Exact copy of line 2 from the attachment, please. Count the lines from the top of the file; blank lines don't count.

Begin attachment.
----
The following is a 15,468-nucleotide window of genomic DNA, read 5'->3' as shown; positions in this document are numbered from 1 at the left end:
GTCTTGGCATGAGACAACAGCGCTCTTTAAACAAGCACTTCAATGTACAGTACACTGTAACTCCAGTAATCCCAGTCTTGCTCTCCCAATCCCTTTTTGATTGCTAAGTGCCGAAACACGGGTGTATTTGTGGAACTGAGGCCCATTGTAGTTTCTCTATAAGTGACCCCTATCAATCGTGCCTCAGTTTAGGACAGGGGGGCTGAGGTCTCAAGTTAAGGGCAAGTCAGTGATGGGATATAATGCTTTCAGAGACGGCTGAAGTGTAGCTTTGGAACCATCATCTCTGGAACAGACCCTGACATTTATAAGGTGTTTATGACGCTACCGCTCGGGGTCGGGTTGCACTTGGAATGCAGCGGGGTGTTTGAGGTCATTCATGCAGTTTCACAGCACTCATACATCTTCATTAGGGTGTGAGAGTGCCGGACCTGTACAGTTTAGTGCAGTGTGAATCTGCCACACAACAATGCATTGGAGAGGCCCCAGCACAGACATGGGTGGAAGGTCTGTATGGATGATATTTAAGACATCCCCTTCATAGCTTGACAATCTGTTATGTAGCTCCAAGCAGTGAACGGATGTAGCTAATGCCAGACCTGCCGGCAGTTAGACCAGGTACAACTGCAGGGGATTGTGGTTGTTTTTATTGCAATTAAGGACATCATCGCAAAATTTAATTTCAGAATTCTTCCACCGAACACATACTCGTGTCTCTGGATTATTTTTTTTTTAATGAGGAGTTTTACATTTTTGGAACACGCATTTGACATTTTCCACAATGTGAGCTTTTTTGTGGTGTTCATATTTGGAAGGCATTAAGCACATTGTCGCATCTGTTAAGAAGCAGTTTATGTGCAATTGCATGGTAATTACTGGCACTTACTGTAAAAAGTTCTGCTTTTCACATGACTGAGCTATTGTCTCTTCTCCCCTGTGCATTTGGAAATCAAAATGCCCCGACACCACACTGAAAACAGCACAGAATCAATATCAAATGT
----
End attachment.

GTCTTGGCATGAGACAACAGCGCTCTTTAAACAAGCACTTCAATGTACAGTACACTGTAACTCCAGTAATCCCAGTCTTGCTCTCCCAATCCCTTTTTGATTGCTAAGTGCCGAAACACGGGTGTATTTGTGGAACTGAGGCCCATTGTAGTTTCTCTATAAGTGACCCCTATCAATCGTGCCTCAGTTTAGGACAGGGGGGCTGAGGTCTCAAGTTAAGGGCAAGTCAGTGATGGGATATAATGCTTTCAGAGACGGCTGAAGTGTAGCTTTGGAACCATCATCTCTGGAACAGACCCTGACATTTATAAGGTGTTTATGACGCTACCGCTCGGGGTCGGGTTGCACTTGGAATGCAGCGGGGTGTTTGAGGTCATTCATGCAGTTTCACAGCACTCATACATCTTCATTAGGGTGTGAGAGTGCCGGACCTGTACAGTTTAGTGCAGTGTGAATCTGCCACACAACAATGCATTGGAGAGGCCCCAGCACAGACATGGGTGGAAGGTCTGTATGGATGATATTTAAGACATCCCCTTCATAGCTTGACAATCTGTTATGTAGCTCCAAGCAGTGAACGGATGTAGCTAATGCCAGACCTGCCGGCAGTTAGACCAGGTACAACTGCAGGGGATTGTGGTTGTTTTTATTGCAATTAAGGACATCATCGCAAAATTTAATTTCAGAATTCTTCCACCGAACACATACTCGTGTCTCTGGATTATTTTTTTTTTAATGAGGAGTTTTACATTTTTGGAACACGCATTTGACATTTTCCACAATGTGAGCTTTTTTGTGGTGTTCATATTTGGAAGGCATTAAGCACATTGTCGCATCTGTTAAGAAGCAGTTTATGTGCAATTGCATGGTAATTACTGGCACTTACTGTAAAAAGTTCTGCTTTTCACATGACTGAGCTATTGTCTCTTCTCCCCTGTGCATTTGGAAATCAAAATGCCCCGACACCACACTGAAAACAGCACAGAATCAATATCAAATGT